What's the Right Down Payment on a Car Loan or Lease?
The American automotive market depends on financing to make vehicles affordable to buyers. Few households have the cash to fork over tens of thousands of dollars at once to purchase a new or late-model used car.
For this reason, automakers, banks and credit unions provide other options, such as car loans and leases, to get vehicles into the hands of drivers who can then pay over time. A key part of a good lease or financing deal is the down payment or, in the case of a lease, money due at signing. Determining the right amount of cash to pay upon closing the sale can help buyers get a deal that will work both in the short-term and over the course of the loan or lease.
Down Payment Benefits
Seen from the bank or financing company's perspective, money down has specific functions. First, it provides the financing company with some cash from the start. That means that, even if the borrower defaults early, the lender has collected some portion of the loan before the borrower even sends the first payment. For new cars, this amount can offset the immediate depreciation that occurs upon delivery. Money down also shows the lender that the borrower has the financial wherewithal to accumulate that cash.
The buyer may see cash down serving different functions, like lowering the payment or interest rate, or shortening the term. The more money a buyer pays upon closing the transaction, the lower the financed amount. That means higher down payments can drive lenders to provide a lower interest rate. Or, it may allow a buyer to reduce the amount of monthly payments or keep payments the same while reducing the term of the loan. These factors affect both new- and used-car loans.
For new-car leases, the required initial payment, or cash due at signing, is typically predetermined. Instead of following the loan strategy and paying as much down as possible, lease customers should stick to the required cash due. The purpose of a lease is to minimize the lessee's cash out. Paying more at signing is counter to that purpose.
For a used-car loan, you generally want to put down 10 percent or more of the vehicle's sale price. This means buyers who want to finance the purchase of a $15,000 used vehicle should plan to put at least $1,500 down. Lenders may require more money down on a new car than a used car to offset its quicker depreciation. Typically, an initial payment of 20 percent or more of the purchase price is wise. This works out to $6,000 down on a $30,000 vehicle, resulting in a financed amount of $24,000.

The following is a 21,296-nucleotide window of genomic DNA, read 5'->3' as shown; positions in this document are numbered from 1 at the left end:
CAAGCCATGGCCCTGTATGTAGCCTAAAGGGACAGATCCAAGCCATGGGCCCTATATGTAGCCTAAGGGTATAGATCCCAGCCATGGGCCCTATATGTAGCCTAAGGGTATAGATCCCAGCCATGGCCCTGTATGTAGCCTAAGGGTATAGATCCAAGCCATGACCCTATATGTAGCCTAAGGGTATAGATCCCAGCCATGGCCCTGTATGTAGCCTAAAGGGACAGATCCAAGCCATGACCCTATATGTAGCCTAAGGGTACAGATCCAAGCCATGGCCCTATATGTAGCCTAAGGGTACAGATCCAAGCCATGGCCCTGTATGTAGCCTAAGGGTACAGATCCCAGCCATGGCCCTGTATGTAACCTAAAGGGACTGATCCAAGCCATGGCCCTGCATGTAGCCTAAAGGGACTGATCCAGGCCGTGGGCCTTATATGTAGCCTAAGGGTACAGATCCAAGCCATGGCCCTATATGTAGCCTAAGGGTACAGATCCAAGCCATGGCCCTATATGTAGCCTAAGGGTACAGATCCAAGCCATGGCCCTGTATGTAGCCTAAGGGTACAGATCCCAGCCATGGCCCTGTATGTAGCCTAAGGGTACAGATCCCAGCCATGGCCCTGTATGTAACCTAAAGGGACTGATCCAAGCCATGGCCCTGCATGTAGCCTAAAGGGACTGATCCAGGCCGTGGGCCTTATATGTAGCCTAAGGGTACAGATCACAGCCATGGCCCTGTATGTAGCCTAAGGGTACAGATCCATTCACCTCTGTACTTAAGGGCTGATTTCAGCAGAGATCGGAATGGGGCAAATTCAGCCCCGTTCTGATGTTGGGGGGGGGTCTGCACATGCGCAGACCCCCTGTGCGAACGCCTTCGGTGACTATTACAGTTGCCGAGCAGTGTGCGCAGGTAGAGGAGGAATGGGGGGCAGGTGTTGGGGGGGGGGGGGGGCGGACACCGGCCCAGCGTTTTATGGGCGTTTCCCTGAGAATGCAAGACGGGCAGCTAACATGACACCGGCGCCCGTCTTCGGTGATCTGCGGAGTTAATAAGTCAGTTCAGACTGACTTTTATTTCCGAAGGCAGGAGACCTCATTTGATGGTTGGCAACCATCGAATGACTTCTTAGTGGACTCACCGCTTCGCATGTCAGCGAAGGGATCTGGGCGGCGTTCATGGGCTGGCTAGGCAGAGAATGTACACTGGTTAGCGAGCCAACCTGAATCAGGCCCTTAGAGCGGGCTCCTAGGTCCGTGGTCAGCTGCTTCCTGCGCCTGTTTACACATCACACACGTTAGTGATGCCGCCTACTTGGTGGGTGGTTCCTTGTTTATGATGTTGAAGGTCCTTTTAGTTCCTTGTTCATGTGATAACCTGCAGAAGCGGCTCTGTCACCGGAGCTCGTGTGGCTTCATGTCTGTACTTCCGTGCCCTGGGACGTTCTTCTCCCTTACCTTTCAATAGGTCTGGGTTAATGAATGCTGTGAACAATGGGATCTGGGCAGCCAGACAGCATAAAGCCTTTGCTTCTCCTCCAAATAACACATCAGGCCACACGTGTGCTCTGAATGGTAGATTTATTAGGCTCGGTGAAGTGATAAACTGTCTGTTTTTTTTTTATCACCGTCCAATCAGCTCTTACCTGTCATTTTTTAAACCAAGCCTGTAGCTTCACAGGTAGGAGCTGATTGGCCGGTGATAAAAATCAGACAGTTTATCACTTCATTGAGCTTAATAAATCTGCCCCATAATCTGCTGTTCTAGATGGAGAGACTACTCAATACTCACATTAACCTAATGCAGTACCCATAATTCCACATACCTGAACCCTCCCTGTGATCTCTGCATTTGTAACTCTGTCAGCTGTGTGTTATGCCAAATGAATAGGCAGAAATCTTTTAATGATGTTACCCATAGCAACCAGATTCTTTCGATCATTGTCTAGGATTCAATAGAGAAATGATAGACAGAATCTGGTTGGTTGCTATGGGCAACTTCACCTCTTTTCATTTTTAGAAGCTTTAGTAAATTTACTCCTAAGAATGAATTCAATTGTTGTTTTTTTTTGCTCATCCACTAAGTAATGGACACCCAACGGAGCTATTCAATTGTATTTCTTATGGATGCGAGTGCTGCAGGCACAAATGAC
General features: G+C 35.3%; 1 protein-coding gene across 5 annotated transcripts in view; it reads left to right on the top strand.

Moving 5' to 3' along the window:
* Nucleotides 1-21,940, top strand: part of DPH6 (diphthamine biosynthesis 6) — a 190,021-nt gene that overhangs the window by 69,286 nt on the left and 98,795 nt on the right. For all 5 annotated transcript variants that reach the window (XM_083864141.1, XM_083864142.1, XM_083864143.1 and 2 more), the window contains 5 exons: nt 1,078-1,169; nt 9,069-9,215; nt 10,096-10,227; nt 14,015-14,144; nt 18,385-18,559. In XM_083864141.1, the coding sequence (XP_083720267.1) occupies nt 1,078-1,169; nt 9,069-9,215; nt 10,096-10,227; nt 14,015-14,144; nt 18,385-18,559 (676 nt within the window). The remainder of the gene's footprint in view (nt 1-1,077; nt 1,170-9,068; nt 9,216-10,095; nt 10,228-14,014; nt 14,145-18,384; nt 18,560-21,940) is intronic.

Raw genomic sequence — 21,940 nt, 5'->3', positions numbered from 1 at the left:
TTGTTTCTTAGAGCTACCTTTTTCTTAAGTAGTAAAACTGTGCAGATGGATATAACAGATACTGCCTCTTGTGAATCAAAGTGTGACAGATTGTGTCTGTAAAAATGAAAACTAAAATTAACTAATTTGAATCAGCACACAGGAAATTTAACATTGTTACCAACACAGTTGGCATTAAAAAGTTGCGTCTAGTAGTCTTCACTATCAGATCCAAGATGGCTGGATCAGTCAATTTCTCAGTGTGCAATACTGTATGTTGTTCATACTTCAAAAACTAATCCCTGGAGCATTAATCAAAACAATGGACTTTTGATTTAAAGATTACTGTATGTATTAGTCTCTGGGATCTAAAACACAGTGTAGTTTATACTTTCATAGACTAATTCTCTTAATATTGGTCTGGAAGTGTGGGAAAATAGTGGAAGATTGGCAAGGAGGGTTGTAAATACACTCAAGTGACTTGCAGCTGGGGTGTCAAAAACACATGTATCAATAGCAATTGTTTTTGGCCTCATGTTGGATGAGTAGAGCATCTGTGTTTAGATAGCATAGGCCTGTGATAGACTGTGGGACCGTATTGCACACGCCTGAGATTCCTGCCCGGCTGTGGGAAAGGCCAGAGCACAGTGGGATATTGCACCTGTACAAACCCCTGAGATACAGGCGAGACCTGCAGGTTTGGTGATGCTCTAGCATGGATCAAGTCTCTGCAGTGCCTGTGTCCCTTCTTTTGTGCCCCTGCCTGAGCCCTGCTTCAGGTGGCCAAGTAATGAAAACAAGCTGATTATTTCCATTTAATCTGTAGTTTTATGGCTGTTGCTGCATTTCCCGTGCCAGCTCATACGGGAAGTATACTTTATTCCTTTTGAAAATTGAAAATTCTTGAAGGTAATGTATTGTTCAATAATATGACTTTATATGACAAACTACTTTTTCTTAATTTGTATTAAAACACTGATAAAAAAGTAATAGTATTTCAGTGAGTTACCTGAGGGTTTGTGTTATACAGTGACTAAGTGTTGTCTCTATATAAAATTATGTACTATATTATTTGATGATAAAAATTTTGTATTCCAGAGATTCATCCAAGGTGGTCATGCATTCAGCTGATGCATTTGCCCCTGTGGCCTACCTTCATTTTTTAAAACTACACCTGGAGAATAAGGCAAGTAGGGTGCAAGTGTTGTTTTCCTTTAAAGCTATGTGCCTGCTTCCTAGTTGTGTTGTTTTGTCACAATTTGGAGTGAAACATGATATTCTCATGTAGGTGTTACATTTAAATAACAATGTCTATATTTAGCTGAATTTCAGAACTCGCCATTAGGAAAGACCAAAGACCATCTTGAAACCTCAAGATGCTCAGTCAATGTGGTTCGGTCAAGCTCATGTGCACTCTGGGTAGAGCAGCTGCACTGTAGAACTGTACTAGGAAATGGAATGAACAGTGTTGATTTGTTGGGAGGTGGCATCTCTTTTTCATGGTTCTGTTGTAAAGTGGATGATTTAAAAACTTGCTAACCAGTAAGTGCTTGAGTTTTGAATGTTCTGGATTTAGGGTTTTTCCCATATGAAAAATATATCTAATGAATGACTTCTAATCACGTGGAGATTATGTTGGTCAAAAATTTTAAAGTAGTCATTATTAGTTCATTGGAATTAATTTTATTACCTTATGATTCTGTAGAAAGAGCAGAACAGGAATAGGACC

More than Cash
Buyers don't necessarily need all the money in cash. Two other common ways to bolster the down payment are with a trade-in vehicle or with a cash rebate on the vehicle's purchase. If a dealer takes a vehicle on trade, the value that the vehicle's owner and the dealer agree upon is deducted directly from the purchase price of the vehicle. That's true for new- and used-car loans as well as new-car leases. Dealers and automakers sometimes offer rebates on new vehicles, too. In that case, the rebate amount is also subtracted from the purchase price.
For new-car leases, any rebate goes to the lender, not the lessee; it doesn't serve as cash due at signing. Still, a rebate for buyers can be a good indication of attractive lease deals. A leasing company will already have the rebate built into their lease deals, effectively lowering the price it pays for a vehicle. They may pass the savings on to the buyer in one of two ways: less cash due at signing or lower monthly payments. This explains why shoppers sometimes see offers of either a rebate for buyers or a no-money-down lease on a model that an automaker is anxious to sell.
Financing a new or used car with an auto loan is a wise way to get safe and reliable transportation without having to squirrel away money for years in preparation. Just be sure to have about 20 percent of the purchase price -- including any trade or rebate -- to get the best deal. Leases are not recommended for used vehicles but are great for new cars. They typically require less cash down and lower monthly payments than a loan for the same vehicle. The downside, of course, is no ownership of the vehicle at the end of the term.
What it means to you: Do the math before arriving at a new- or used-car dealership to shop. Know the purchase price, the value of any rebates or trades, and how much cash you have to put down. You can then ask for a quote on a lease or loan, or seek financing from an outside institution.